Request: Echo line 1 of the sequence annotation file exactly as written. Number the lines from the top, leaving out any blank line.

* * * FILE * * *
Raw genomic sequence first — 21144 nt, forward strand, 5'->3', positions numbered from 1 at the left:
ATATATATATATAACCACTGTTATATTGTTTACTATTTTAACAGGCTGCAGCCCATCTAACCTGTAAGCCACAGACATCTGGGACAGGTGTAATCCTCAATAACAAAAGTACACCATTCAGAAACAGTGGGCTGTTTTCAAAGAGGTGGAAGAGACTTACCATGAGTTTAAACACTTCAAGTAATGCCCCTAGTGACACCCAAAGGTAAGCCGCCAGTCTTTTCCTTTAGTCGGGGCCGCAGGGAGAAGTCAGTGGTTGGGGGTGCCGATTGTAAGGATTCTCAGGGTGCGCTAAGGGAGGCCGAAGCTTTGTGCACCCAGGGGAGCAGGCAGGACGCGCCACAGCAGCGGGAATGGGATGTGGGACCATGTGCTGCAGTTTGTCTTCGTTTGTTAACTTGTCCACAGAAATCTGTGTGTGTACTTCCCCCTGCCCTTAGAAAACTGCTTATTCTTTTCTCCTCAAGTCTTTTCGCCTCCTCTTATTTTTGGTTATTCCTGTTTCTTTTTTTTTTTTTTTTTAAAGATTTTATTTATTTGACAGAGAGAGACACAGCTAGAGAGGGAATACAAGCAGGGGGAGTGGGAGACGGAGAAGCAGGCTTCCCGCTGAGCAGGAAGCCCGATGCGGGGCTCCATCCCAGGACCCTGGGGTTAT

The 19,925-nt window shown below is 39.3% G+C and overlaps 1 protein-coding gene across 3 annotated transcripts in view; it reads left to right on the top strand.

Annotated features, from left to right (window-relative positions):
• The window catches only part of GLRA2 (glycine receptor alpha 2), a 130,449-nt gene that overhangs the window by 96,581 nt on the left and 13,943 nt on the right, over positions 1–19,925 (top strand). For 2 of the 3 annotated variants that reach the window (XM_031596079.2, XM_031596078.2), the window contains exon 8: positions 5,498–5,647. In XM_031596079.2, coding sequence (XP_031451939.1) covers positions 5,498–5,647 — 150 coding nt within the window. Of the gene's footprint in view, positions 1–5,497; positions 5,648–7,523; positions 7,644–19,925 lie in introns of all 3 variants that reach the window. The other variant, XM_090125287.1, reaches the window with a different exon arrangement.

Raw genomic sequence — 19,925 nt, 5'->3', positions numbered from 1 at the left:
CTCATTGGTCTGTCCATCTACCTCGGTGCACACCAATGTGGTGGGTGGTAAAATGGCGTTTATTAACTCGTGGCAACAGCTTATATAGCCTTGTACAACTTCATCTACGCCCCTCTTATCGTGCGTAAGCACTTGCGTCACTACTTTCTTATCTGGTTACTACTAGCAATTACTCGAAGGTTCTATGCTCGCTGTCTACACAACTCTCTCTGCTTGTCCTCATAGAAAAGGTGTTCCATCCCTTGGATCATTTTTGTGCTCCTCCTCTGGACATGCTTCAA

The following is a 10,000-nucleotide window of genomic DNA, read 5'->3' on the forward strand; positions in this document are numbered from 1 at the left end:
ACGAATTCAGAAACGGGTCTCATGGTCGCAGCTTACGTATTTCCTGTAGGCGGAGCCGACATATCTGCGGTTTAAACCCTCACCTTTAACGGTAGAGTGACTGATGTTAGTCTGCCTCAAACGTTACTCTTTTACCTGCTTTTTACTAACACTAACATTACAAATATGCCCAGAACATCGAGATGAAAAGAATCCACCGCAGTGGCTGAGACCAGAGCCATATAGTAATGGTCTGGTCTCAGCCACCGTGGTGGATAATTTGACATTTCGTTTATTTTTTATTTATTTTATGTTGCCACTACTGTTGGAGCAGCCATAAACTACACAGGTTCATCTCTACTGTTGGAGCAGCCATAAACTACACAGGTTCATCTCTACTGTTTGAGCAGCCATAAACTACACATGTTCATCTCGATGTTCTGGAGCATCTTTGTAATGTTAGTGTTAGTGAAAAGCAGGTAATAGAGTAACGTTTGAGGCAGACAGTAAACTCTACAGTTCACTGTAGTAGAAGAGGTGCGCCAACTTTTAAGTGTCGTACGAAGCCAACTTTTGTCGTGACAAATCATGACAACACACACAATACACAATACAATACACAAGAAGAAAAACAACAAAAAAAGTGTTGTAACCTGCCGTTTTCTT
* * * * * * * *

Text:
Raw genomic sequence first — 21144 nt, forward strand, 5'->3', positions numbered from 1 at the left: